Did you have a “senior moment” today? The term can be a humorous way to laugh off misplacing your keys, forgetting a birthday, or taking a bit more time than usual to recall the word lingering “on the tip of your tongue.” Your senior moment may prompt knowing chuckles from friends – but for the one in three older adults who will develop dementia, including the 5 million adults in the U.S. with Alzheimer’s disease, memory changes are no laughing matter.
Many people still use older terms such as “senility” or “senile dementia” when referring to these brain changes. However, dementia covers a range of conditions. It’s important to find out which kind of dementia you or your loved one might be facing.
Alzheimer’s Disease vs. Dementia
“Dementia is not a specific diagnosis but a term to describe a wide variety of symptoms that lead to a decline in function,” explains dementia care nurse Brigid Reynolds, RN, in practice with the Memory Disorders Program at George Washington University.
“Alzheimer’s disease is one type, and it is the most common type,” she says, “Alzheimer’s disease accounts for 60 to 80 percent of dementia cases.”
What is Alzheimer’s Disease?
Alzheimer’s disease is caused by the buildup of excess plaques (abnormal bunches of protein fragments) and tangles (twisted protein threads found in dead or dying cells) in your brain. Although the exact cause of Alzheimer’s disease hasn’t been pinpointed, researchers believe having too many of these plaques and tangles can short-circuit some of your memory and thinking processes. This can result in Alzheimer’s disease symptoms such as:
- Losing track of the date or season
- Forgetting where you are or how you got there
- Inability to recall the names of friends and family
- Difficulty reading or writing, or finding the words to say what you want to say
- Forgetting your childhood memories
- Changing mood or personality, such as becoming more anxious or fearful
- Withdrawing socially or from activities you once enjoyed
- Changing sleep patterns
- Difficulty carrying out tasks such as balancing a checkbook or planning the home-cooked meals that once were easy to prepare
Alzheimer’s disease progresses slowly over time, so at first you might not notice these changes.
Why You Need to Know the Difference Between Alzheimer’s and Dementia
“People are scared to death of the diagnosis,” acknowledges Certified Dementia Practitioner Joan Wright, in practice with Norwell VNA and Hospice in Norwell, Mass. Additionally, she says, people avoid taking a loved one or themselves to the neurologist because “they assume it’s Alzheimer’s disease.”
That assumption can be dangerous. Sometimes dementia-like symptoms are due to reversible conditions such as a lack of certain vitamins, infections, depression, and thyroid disease. Or, if you have a type of dementia that is not Alzheimer’s, your treatment plan could be quite different than it would be for Alzheimer’s disease. The medications that can help with one type of dementia might not help or might even be harmful for someone with another form of dementia.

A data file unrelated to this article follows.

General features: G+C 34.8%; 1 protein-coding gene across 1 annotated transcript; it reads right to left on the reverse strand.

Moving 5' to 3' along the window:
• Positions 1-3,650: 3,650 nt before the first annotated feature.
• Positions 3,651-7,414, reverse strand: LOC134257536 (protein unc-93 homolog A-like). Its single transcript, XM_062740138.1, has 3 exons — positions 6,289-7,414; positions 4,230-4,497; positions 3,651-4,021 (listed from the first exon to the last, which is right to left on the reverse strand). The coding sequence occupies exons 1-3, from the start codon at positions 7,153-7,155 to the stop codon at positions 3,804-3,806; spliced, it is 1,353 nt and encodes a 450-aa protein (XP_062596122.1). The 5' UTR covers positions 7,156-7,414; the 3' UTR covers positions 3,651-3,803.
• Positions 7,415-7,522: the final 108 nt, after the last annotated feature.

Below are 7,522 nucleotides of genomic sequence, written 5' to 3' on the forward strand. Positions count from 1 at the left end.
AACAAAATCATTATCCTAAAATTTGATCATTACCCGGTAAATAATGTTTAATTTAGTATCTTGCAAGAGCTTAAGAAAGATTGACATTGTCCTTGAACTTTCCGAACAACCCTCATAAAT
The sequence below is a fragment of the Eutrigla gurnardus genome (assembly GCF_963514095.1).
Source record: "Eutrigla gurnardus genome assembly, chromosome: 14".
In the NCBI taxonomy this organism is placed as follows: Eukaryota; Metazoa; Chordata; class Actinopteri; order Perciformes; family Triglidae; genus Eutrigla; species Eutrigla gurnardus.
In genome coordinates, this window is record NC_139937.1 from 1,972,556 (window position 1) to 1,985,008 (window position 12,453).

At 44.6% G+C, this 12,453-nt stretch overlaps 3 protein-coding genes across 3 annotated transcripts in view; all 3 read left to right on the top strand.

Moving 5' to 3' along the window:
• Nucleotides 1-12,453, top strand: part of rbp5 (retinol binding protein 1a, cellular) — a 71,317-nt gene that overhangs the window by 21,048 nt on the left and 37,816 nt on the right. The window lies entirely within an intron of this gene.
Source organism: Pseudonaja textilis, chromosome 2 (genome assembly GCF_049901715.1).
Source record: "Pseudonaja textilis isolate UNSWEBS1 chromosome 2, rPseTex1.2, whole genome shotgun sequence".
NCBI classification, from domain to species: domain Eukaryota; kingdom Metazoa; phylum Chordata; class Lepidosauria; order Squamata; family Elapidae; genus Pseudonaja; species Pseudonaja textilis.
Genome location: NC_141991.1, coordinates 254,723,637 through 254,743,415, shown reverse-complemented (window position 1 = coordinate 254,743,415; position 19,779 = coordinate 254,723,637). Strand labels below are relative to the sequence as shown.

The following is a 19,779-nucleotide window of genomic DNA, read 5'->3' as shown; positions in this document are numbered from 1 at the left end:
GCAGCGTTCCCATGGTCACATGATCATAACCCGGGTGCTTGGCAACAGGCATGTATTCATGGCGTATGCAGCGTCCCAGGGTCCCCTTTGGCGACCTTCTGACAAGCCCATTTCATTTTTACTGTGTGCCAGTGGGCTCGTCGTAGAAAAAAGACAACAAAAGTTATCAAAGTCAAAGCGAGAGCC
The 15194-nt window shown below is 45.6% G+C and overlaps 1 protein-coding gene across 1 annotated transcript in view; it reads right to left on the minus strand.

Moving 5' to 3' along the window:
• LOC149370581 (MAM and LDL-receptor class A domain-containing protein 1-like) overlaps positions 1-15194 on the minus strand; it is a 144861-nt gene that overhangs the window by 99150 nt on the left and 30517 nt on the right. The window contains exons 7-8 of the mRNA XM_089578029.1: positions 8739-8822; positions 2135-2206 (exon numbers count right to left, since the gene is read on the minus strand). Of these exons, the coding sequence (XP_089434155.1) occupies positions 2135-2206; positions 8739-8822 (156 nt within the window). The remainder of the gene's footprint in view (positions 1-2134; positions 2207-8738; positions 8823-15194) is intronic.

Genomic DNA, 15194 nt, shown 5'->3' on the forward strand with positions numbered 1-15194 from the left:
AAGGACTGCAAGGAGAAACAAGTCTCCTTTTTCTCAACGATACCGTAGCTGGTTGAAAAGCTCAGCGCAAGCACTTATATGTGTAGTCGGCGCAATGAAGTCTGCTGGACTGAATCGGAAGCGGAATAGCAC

Wright estimates that there may be as many as 70 different subtypes of dementia, including:
- Vascular dementia
- Frontotemporal dementia
- Lewy Body Dementia
- Mixed type dementia
- Mild cognitive impairment
The Alzheimer’s Association provides a comprehensive list of some of the more common dementias along with their varying symptoms.
When to See a Neurologist
Many people experience some changes in their thinking ability as they age. You can expect a little more difficulty recalling words and you may find that you’re less able to multi-task or that you need a little longer to think through tasks and challenges. You might lose your keys, but you’ll still be able to retrace your steps or think of likely places to find them again.
Generally, these normal changes do not interfere with your daily life or relationships. Signs that your memory and cognition are changing more than expected include difficulty knowing where you are or what day it is, problems remembering your own life history, changing mood and behavior, new difficulty with numbers and calculations, and disorientation.
If you or the people around you are worried about your memory and thinking, ask your doctor for a referral to a neurologist who specializes in dementia, advises dementia social worker Elizabeth Spaulding, LICSW, who serves as an Alzheimer’s Team Leaders with Norwell VNA and Hospice, and as facilitator of a dementia support group in Plymouth, Mass.. A neurologist is a health care provider who specializes in the brain, and can help you determine which type of dementia, if any, you might have.
A neurologist will give you tests of memory, thinking abilities, and movement, as well as talk to other people in your household about your symptoms or behaviors.
“Often it is best if the person who suspects cognitive changes allows someone else to accompany them to these appointments,” says Reynolds. Choose someone who is with you a lot, and has known you a while. Their observations of any changes in your memory and behavior will be helpful to a doctor who is evaluating you.
This can be a scary process, but it’s important, says Spaulding.
“Information is power,” she emphasizes. “If you want the best outcome, families need information and education.”
Alzheimer’s Disease Clinical Trials
Finally, Reynolds encourages older adults who are at risk for Alzheimer’s disease to join clinical trials. There are many, such as the A4study, which need healthy adults over age 65 who are willing to participate in testing medications that could prevent or slow the progress of Alzheimer’s disease. You can also visit www.clinicaltrials.gov to research clinical trials for which you might be eligible or the Brain Health Registry, a program that uses brain games to gauge changes in participants' brain health over time and connects participants with relevant clinical trials.